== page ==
Hammi: The Norwegian Forest Cat – Our pets are gifts from God – Abbot Tryphon, Vashon Island, WA, USA

http://animalsofmyheart.wordpress.com

ANIMALS OF MY HEART

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Hammi: The Norwegian Forest Cat

Our pets are gifts from God

Source:

https://blogs.ancientfaith.com/morningoffering/

https://blogs.ancientfaith.com/morningoffering/2017/02/hammi-norwegian-forest-cat/

ANCIENT FAITH

MORNING OFFERING

Every evening I try to spend an hour or so in the library, sitting in front of the fire place. Our beloved Norwegian Forest Cat, Hammi, sleeps in the library/community room every night. Hammi is most happy when the entire monastic brotherhood is gathered together with him. He’s an important member of our community, loved by all of us, and is the only cat I know who has his own facebook fan page, started by a woman who’d met him on a pilgrimage to the monastery (if my memory be correct).

I first met Hammi, a large male cat, as I was walking between our old trailer house (now gone) and my cell, some seventeen years ago. We startled one another, but as I reached down with extended hand, he came to me. When I picked him up he began purring immediately, so I opened a can of salmon, and he never left. A month after his arrival we took him to a vet to be checked out. It was the veterinarian who suggested he’d most likely been dumped by someone from Seattle, as happens frequently when people want to dispose of a pet, and make sure the animal can’t find it’s way back home (impossible from an island).

I often tell people that Hammi domesticated me, since I’d not previously been a cat fancier, being allergic to cat dander. Little did I know at the beginning that Norwegian Forest Cats do not have dander. They have a very soft double fur coat, large paws, sweet facial features and a very loud purr box. They are known to be personable, liking to be around people. He greets everyone who comes to the monastery, escorting them up the steps from the parking lot. Everyone who’s ever met Hammi, falls in love. I’ve lost count of the number of people who’ve stated they don’t like cats, but want to get a Norwegian Forest Cat for themselves, once they’ve met him.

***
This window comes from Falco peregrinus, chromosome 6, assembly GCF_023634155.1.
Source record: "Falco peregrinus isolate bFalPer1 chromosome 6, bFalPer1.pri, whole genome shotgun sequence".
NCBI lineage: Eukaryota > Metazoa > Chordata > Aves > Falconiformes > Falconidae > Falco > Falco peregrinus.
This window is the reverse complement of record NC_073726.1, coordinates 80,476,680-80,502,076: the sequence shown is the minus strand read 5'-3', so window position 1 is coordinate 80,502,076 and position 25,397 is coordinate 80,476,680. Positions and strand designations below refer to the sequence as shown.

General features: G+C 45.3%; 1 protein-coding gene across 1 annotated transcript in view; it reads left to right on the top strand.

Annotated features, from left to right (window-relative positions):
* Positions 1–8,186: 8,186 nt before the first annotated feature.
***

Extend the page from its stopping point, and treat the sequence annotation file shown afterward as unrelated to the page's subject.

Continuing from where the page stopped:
Intelligent breed that they are, Hammi has learned to let us know just what he wants, be it water, food, cuddling, sleep, whatever. He is a great companion to all of us, even going into the forest when one of us takes a walk on the Valaam Trail. He has a special game which he seems to enjoy with me, particularly. I’ll head out on the trail with Hammi running ahead. He’ll hide behind a large fern, and even though I know he’s waiting ahead, he always manages to scare me. I’ll then run ahead and hide behind a tree and jump out when he walks by. We play this game until the end of the trail!

At the ripe old age of twenty, Hammi is slowing down a bit, just as am I. We both suffer from arthritis and like to sit by the fire on a cold winter evening, with him cuddling in the lap of the old abbot. I’ve grown so attached to him that I can’t even begin to think of what life in the monastery will be like after he’s gone.

Animals teach us so much about life, and about unconditional love. I’ll never forget the day Hammi spotted our newly arrived Rhode Island Reds for the first time. I was sitting on the veranda of the trapeza with some guests. Hammi sat up when he spotted the hens, and started walking toward the Saint John Chapel. I followed him, as did our guests. When we were standing by the hens, Hammi crouched down, ready for the kill. All that was needed was for me to say, “No, Hammi, they are our friends”. He turned away and walked back to the veranda, leaving me and the guests alone with the chickens. He’s never bothered them since.

Although I’d grown up with dogs and cats, they’d not been in my life throughout my adulthood, until Hammi came around. I’m so very glad he did.

With love in Christ,
Abbot Tryphon

https://vashonmonks.com

VASHON MONKS

Washington, USA

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Elder Ephraim’s Eastern Orthodox Christian Monasteries in North America

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USA OF MY HEART

Elder Ephraim’s Eastern Orthodox Christian Monasteries in North America

 

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Photos from St Anthony’s Greek Orthodox Monastery, Arizona, USA

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The Spiritual War – Father Efraim of Philotheou and Arizona